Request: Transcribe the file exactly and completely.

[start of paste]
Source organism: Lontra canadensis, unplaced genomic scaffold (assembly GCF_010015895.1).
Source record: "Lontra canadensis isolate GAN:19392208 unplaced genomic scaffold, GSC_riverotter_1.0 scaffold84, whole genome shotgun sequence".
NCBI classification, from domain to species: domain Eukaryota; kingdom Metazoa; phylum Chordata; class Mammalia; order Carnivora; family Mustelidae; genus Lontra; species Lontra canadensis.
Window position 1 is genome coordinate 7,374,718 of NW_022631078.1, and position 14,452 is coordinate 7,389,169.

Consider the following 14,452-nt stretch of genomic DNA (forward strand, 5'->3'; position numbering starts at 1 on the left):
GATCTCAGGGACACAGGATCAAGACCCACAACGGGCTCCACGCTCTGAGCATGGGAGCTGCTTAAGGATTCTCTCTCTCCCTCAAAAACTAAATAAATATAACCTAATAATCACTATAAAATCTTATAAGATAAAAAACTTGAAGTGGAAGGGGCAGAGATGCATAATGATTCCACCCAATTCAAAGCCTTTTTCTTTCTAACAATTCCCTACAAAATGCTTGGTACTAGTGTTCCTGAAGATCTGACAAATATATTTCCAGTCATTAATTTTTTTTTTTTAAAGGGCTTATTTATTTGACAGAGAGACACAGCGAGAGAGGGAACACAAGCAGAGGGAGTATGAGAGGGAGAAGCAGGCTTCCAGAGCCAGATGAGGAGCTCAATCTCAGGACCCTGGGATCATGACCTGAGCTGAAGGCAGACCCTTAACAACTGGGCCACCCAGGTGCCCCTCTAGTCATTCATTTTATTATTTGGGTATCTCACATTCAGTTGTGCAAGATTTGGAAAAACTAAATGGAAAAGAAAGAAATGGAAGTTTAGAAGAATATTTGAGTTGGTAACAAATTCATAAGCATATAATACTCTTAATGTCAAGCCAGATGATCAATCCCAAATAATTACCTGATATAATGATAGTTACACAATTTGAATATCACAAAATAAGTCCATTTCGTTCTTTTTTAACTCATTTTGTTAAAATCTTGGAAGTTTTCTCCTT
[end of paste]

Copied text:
Source organism: Lontra canadensis, unplaced genomic scaffold (assembly GCF_010015895.1).
Source record: "Lontra canadensis isolate GAN:19392208 unplaced genomic scaffold, GSC_riverotter_1.0 scaffold84, whole genome shotgun sequence".
NCBI classification, from domain to species: domain Eukaryota; kingdom Metazoa; phylum Chordata; class Mammalia; order Carnivora; family Mustelidae; genus Lontra; species Lontra canadensis.
Window position 1 is genome coordinate 7,374,718 of NW_022631078.1, and position 14,452 is coordinate 7,389,169.

Consider the following 14,452-nt stretch of genomic DNA (forward strand, 5'->3'; position numbering starts at 1 on the left):
GATCTCAGGGACACAGGATCAAGACCCACAACGGGCTCCACGCTCTGAGCATGGGAGCTGCTTAAGGATTCTCTCTCTCCCTCAAAAACTAAATAAATATAACCTAATAATCACTATAAAATCTTATAAGATAAAAAACTTGAAGTGGAAGGGGCAGAGATGCATAATGATTCCACCCAATTCAAAGCCTTTTTCTTTCTAACAATTCCCTACAAAATGCTTGGTACTAGTGTTCCTGAAGATCTGACAAATATATTTCCAGTCATTAATTTTTTTTTTTTAAAGGGCTTATTTATTTGACAGAGAGACACAGCGAGAGAGGGAACACAAGCAGAGGGAGTATGAGAGGGAGAAGCAGGCTTCCAGAGCCAGATGAGGAGCTCAATCTCAGGACCCTGGGATCATGACCTGAGCTGAAGGCAGACCCTTAACAACTGGGCCACCCAGGTGCCCCTCTAGTCATTCATTTTATTATTTGGGTATCTCACATTCAGTTGTGCAAGATTTGGAAAAACTAAATGGAAAAGAAAGAAATGGAAGTTTAGAAGAATATTTGAGTTGGTAACAAATTCATAAGCATATAATACTCTTAATGTCAAGCCAGATGATCAATCCCAAATAATTACCTGATATAATGATAGTTACACAATTTGAATATCACAAAATAAGTCCATTTCGTTCTTTTTTAACTCATTTTGTTAAAATCTTGGAAGTTTTCTCCTT